Fuel cells may benefit from removal of platinumJuly 14, 2012
Platinum may be part of the problems facing fuel cells
Though hydrogen fuel cells have been growing in popularity recently, they are still subjected to criticisms concerning their efficiency. Fuel cells are often accused of consuming more energy they produce and receive a great deal of ire for the expensive manufacture. Indeed, cost has been a significant issue in the fuel cell industry and has long served as a serious detractor for companies that had shown interest in adopting the energy systems. The high cost of fuel cells, and perhaps their efficiency problems, is due to their use of platinum.
Platinum catalysts are widely used throughout the industry
Fuel cells generate electricity through chemical processes. This process is made possible by a catalyst, which is often comprised of a significant amount of platinum. Other catalyst materials have been used in the past, but platinum has, thus far, is widely accepted in the fuel cell industry as being the best option. Platinum may not be the best option for fuel cells, according to researchers from the Case Western Reserve University, and could actually be holding back the fuel cell industry as a whole.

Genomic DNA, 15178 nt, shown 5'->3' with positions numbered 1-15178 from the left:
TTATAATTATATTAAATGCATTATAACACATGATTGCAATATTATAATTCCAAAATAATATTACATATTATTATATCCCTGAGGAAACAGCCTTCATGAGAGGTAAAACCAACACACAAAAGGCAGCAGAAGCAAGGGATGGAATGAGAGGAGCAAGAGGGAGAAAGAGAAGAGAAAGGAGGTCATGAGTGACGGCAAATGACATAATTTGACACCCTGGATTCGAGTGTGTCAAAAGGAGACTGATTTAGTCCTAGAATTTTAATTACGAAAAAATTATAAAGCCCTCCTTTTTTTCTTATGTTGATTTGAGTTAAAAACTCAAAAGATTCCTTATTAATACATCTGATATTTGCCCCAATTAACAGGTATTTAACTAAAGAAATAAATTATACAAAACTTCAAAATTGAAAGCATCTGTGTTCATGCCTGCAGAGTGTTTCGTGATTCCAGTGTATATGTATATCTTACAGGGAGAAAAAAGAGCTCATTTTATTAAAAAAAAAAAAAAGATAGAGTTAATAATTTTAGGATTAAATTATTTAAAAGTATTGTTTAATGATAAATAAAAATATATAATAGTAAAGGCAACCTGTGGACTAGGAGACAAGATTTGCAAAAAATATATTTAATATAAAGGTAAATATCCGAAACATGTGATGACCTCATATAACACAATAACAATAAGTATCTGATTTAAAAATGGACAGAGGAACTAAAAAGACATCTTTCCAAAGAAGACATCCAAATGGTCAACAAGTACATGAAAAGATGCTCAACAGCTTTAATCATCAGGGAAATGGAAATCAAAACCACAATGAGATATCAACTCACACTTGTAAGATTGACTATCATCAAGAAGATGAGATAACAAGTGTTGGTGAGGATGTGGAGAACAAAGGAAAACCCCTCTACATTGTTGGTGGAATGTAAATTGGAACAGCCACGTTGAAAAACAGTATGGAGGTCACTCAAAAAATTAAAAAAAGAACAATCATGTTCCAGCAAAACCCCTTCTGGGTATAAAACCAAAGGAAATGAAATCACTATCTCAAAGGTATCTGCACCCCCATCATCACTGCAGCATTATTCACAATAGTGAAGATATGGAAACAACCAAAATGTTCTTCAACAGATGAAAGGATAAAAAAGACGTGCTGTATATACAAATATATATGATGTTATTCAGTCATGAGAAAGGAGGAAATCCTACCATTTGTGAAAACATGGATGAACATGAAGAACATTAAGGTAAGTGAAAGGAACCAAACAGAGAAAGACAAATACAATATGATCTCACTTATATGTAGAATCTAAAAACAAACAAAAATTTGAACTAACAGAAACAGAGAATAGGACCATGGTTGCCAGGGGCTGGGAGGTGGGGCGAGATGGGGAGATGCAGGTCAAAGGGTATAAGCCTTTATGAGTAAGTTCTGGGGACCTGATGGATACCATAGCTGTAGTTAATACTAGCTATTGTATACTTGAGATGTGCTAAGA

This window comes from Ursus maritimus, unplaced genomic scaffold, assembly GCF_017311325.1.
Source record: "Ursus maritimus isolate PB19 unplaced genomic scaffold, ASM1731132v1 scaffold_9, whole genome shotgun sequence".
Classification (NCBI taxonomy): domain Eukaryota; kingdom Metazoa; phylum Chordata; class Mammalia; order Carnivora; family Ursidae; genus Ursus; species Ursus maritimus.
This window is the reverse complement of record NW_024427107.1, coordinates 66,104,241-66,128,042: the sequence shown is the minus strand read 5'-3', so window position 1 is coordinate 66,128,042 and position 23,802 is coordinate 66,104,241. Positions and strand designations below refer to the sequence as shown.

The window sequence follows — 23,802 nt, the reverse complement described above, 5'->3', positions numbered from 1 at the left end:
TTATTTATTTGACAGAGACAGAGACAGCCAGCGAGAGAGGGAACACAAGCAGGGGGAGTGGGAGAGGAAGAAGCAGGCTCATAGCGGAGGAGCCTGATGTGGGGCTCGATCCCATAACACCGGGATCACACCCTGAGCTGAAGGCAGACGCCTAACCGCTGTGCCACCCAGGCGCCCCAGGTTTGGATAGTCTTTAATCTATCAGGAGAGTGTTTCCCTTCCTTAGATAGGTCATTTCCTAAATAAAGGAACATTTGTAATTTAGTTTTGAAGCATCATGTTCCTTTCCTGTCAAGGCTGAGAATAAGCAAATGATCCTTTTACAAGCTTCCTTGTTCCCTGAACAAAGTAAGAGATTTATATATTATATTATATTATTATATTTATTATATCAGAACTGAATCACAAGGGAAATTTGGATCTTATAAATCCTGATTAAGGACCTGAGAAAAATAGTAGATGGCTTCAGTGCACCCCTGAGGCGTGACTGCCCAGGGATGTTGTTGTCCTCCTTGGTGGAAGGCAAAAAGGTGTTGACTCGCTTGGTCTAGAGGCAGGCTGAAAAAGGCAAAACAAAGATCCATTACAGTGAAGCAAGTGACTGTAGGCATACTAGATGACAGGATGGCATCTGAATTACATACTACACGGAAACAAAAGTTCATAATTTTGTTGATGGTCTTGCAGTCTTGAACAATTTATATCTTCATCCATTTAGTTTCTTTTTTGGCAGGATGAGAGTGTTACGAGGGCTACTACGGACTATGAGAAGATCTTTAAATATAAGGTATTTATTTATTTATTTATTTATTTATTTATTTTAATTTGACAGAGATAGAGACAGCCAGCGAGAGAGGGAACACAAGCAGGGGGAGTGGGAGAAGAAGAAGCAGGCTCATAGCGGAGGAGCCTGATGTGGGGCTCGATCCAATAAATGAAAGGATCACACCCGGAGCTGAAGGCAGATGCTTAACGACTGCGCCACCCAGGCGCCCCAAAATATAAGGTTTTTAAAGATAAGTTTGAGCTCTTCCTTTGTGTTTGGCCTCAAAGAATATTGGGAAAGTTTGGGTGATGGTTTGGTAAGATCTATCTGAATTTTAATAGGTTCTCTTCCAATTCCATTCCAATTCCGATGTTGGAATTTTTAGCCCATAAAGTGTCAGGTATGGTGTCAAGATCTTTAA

Researchers suggest that fuel cells could benefit from the removal of platinum
Chemistry Professor Alfred Anderson, along with his colleagues, argues that using platinum in a fuel cell is like introducing a resistor to an energy system. Though Anderson acknowledges that he does not know what an effective replacement for platinum would be, he suggests that the fuel cell industry should spend more time in looking for alternatives that trying to improve platinum catalysts. Anderson and his colleagues have conducted an analysis of platinum that has been published in the journals Physical Chemistry Chemical Physics and Electrocatalysis.
Alternative could help fuel cells reach commercialization
According to researchers, platinum is a lackluster materials, in terms of chemical reactions, even in the best of circumstances. Finding a suitable alternative could make fuel cells more attractive for commercialization and boost their efficiency significantly.
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